It is said that the “rai-cho” (snow grouse in Japanese), which lives on high mountains, refrains from flying and digs a hole in the snow to stay inside during winter. It traps air in its feathers to maintain its body temperature and saves its physical strength for the spring. In the containership business, which has taken a direct hit from the recession and posted big losses, we have reduced transport capacity by scrapping, redelivery, laying-up, slow steaming and so on, and have trimmed our organizational structure in response to declining worldwide container trade volume, resulting in cost savings of about \46 billion. Like the “rai-cho” tucked into their snow holes during winter, through these countermeasures to narrow down the supply to meet reduced demand, we protect and shelter ourselves during the harsh business climate to seize favourable opportunities by ourselves once circumstance picks up. While the measures we have already taken will continue to reduce losses in the containership business significantly, unfortunately the very difficult environment of the container business is forecast to continue for another three or four years. Under these circumstances, we must be firm in our resolve to avoid the large losses we saw in FY2009 and strive to maintain at least some level of profitability. Despite what appears to be a dire situation facing the containership business, I am confident that we will overcome whatever hurdles may come our way, especially in view of the forward-looking and determined responses by all the management staff of the MOL Liner to my personal address made at the end of the last year.

Growing with the world economy
A borderless global market is the arena of the ocean shipping business, where we can find a lot of opportunities for our growth worldwide. Japan’s economy has become stagnant in the face of deflation and it is difficult to expect significant future growth considering the nation’s matured demographic pattern. In the world economy outside of Japan, on the other hand, the U.S. and Europe are already heading towards a recovery, and the continued strong growth of developing countries such as China, India, and Brazil will almost certainly see further expansion of seaborne trade volume, making them more important players in the arena. For our future growth, MOL must shape its business activities to take maximum advantage of the opportunities presented by the world economic growth. While there are a number of obstacles that the ocean shipping industry needs to deal with to clear the way for steady growth, such as the redundancy of containerships in the industry, the reduction of greenhouse gas emissions, and so on, the ocean shipping is inherently a growing industry.

As a company, we have already taken steps to address the environmental issue and have pushed forward with the development of a series of next-generation vessels to reduce our environmental burden. We have already announced the concepts of ISHIN-I (car carrier) and ISHIN-II (car ferry), that aim to reduce CO2 emissions by 50%. These concepts are not some nebulous idea about “ships of the future”, but are soundly based on advancing and refining existing technologies and are eminently feasible, and we are presenting these eco-ships based on a realistic vision. I believe that by challenging the status quo and exploring new possibilities in growing fields, we can also drive the expansion of our company.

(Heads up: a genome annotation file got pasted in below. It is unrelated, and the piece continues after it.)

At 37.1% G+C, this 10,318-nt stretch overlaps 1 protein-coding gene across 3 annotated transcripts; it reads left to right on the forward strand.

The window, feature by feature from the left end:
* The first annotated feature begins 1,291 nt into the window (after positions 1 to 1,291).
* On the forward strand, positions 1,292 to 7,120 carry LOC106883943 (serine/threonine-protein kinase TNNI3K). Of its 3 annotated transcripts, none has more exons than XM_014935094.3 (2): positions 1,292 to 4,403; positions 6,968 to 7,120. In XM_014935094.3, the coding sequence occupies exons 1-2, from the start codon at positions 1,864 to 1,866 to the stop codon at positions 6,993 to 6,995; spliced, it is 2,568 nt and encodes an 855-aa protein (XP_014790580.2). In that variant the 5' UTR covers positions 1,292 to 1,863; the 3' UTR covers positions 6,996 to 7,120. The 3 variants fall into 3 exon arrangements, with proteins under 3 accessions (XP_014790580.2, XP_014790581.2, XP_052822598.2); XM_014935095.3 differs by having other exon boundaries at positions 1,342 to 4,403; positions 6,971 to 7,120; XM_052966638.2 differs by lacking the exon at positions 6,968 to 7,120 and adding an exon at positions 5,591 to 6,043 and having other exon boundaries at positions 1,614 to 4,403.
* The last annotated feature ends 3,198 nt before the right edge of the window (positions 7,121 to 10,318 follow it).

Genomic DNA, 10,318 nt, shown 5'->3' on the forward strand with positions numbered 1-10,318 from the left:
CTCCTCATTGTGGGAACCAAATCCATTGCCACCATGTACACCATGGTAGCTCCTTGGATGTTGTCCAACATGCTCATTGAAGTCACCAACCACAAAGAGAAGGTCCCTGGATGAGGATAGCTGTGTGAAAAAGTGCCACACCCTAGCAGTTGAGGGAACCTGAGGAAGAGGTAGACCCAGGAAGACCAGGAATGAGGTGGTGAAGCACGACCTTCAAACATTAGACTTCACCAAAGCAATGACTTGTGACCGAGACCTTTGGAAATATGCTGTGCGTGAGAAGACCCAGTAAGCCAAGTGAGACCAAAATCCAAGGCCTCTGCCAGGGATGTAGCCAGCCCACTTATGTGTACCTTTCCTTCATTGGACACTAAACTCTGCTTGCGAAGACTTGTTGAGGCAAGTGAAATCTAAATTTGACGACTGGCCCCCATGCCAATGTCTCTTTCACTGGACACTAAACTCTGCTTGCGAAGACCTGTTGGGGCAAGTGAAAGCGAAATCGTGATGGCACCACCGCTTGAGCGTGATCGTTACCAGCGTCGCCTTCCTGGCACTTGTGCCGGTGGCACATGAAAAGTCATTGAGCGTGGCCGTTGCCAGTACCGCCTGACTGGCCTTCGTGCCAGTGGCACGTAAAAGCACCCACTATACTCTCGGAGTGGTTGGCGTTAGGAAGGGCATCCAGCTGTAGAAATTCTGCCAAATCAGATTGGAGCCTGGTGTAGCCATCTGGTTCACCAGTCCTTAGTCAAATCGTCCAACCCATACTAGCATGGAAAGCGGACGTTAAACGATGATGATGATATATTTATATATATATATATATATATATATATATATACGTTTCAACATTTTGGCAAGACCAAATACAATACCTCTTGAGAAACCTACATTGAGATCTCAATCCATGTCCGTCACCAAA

Aiming to be the world leader in safety
We have not suffered serious marine incidents since we took sincere efforts to learn from the accidents of 2006 and called on all employees to go back to the basics, “Safety First”. Zero accidents must be the main premise for the operation of an ocean shipping business – that is “to transport passengers and cargo safely”. I would like to express my great appreciation for the ceaseless efforts of all colleagues both onboard and onshore who have worked and continue to work in ensuring safe operation. Our company will only deserve to be regarded as a world-leading shipping group after it has been recognized as the world leader in safe operation. Please always remember the absolute aim for all of us to prevent accidents occurring, and continue to keep in mind operational safety as you go about your daily work activities.

2010 - the year of tiger, the year of MOL
Last year, we restructured our ferry business in Japan, with moves such as making Kansai Kisen Kaisha a wholly owned subsidiary, in order to better face the severe business environment. Regarding the cruise ship business, a refurbished Nippon Maru will commence a new voyage this coming spring. In addition, Nissan Motor Car Carrier Co., Ltd. became a subsidiary last year, and will strengthen our car carrier business as a new MOL Group member. These have been part of the establishment of a new framework to enhance and make progress in a range of business fields with which the MOL group companies are involved.

MOL’s Head Office is located in Toranomon in Tokyo, which in English means “gate of the tiger (of the Imperial Palace)”. As 2010 is the year of tiger (according to the Chinese zodiac), I feel these are auspicious signs and I am taking it upon myself to declare 2010 as “the year of MOL”, when and where MOL roar like a tiger and push fearlessly through the challenges presented by a severe recession, forging ahead to a better future. A new mid-term management plan will start this April. I know that all members of the MOL group are engaged in drawing up the details of the plan, so we would like to set a new course for the MOL group by incorporating the thoughts and ideas of this New Year message into the fabric of the new plan.

Finally, I pray for the safe operation of all MOL Group vessels in 2010, and I wish all of you and your families a very healthy and prosperous coming year.